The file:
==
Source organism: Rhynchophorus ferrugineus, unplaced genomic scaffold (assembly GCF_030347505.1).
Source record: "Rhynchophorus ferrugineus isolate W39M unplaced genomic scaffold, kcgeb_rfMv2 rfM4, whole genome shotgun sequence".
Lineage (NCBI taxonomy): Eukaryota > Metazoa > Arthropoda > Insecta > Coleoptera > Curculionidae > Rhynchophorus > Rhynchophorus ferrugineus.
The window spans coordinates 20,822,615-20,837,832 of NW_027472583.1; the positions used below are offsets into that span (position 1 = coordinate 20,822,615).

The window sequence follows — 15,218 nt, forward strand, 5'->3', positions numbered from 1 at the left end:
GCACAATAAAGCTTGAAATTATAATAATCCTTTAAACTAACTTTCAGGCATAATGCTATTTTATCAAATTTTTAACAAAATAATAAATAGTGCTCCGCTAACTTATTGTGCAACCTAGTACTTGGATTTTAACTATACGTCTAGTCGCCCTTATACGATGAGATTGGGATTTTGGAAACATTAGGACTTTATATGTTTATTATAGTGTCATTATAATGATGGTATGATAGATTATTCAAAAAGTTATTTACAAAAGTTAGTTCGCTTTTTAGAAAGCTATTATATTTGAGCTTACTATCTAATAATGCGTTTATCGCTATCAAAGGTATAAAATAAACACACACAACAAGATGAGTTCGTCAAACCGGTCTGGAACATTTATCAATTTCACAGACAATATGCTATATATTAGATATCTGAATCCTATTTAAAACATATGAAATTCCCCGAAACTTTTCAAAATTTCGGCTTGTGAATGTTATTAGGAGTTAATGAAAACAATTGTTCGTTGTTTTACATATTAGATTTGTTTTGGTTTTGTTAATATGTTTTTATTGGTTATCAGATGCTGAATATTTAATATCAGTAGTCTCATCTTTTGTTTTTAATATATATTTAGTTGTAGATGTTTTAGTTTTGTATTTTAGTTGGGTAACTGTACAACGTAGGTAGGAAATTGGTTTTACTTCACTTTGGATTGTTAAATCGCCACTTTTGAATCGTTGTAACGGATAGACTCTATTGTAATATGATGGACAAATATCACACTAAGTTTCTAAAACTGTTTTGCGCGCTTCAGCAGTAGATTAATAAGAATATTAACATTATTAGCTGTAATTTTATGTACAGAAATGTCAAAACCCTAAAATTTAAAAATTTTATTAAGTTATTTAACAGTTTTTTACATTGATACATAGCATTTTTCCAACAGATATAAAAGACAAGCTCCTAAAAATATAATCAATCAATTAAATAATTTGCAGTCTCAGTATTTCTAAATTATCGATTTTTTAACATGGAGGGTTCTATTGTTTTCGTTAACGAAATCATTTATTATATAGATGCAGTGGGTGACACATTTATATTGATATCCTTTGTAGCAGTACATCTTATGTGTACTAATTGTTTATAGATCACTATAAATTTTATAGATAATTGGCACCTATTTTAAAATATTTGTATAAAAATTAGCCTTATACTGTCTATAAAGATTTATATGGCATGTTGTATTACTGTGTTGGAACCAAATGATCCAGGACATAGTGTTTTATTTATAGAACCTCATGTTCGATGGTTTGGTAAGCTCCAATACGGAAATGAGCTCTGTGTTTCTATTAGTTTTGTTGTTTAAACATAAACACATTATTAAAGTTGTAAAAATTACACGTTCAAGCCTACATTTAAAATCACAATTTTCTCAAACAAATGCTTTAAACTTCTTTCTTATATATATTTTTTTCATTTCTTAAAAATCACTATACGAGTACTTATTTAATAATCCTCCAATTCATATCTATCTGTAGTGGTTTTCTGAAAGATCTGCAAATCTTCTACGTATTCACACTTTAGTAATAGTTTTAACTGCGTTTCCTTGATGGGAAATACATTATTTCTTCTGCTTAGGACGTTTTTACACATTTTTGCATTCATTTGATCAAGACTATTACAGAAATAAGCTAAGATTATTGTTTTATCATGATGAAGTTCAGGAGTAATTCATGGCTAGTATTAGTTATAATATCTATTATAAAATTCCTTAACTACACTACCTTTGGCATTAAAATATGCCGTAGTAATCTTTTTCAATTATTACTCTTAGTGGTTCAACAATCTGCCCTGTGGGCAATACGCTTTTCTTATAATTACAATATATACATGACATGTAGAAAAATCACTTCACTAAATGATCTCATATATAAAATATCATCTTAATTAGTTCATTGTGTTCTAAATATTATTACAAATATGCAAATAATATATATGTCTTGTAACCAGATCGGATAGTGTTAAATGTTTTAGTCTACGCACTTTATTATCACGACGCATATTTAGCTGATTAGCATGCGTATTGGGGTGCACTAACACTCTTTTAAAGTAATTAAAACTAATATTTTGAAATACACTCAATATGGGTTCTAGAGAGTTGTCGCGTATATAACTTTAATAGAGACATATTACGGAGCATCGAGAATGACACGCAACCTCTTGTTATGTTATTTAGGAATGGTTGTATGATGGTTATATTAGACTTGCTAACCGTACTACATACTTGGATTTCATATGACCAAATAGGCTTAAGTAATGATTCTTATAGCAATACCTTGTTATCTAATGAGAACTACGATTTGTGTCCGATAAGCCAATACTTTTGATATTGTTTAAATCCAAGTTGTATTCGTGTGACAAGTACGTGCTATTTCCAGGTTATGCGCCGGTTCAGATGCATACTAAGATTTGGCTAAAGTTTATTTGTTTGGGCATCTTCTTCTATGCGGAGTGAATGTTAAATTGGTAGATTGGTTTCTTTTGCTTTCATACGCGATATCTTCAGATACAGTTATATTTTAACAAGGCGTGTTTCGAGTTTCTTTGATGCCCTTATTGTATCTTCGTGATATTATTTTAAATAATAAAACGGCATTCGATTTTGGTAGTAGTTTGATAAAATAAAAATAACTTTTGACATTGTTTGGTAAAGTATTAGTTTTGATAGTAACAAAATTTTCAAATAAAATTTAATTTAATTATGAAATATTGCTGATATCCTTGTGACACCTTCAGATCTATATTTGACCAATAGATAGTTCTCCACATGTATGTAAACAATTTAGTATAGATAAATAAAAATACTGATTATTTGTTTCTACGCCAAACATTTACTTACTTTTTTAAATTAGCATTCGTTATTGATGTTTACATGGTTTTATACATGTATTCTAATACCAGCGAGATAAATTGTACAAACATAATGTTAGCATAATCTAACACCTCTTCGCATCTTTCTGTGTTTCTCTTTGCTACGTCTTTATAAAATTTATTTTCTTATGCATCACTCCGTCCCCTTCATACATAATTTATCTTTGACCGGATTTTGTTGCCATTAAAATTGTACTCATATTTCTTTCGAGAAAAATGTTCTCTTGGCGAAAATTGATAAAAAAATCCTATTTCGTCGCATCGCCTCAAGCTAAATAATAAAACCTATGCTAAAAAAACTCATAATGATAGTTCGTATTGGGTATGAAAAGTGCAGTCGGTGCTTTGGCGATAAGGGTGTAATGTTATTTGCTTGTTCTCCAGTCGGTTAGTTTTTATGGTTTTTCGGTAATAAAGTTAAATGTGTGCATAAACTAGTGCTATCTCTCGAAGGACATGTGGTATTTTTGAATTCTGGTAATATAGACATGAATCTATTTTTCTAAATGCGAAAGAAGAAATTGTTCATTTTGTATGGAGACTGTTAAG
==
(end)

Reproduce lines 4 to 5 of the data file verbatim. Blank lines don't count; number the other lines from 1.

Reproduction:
The window spans coordinates 20,822,615-20,837,832 of NW_027472583.1; the positions used below are offsets into that span (position 1 = coordinate 20,822,615).

The window sequence follows — 15,218 nt, forward strand, 5'->3', positions numbered from 1 at the left end: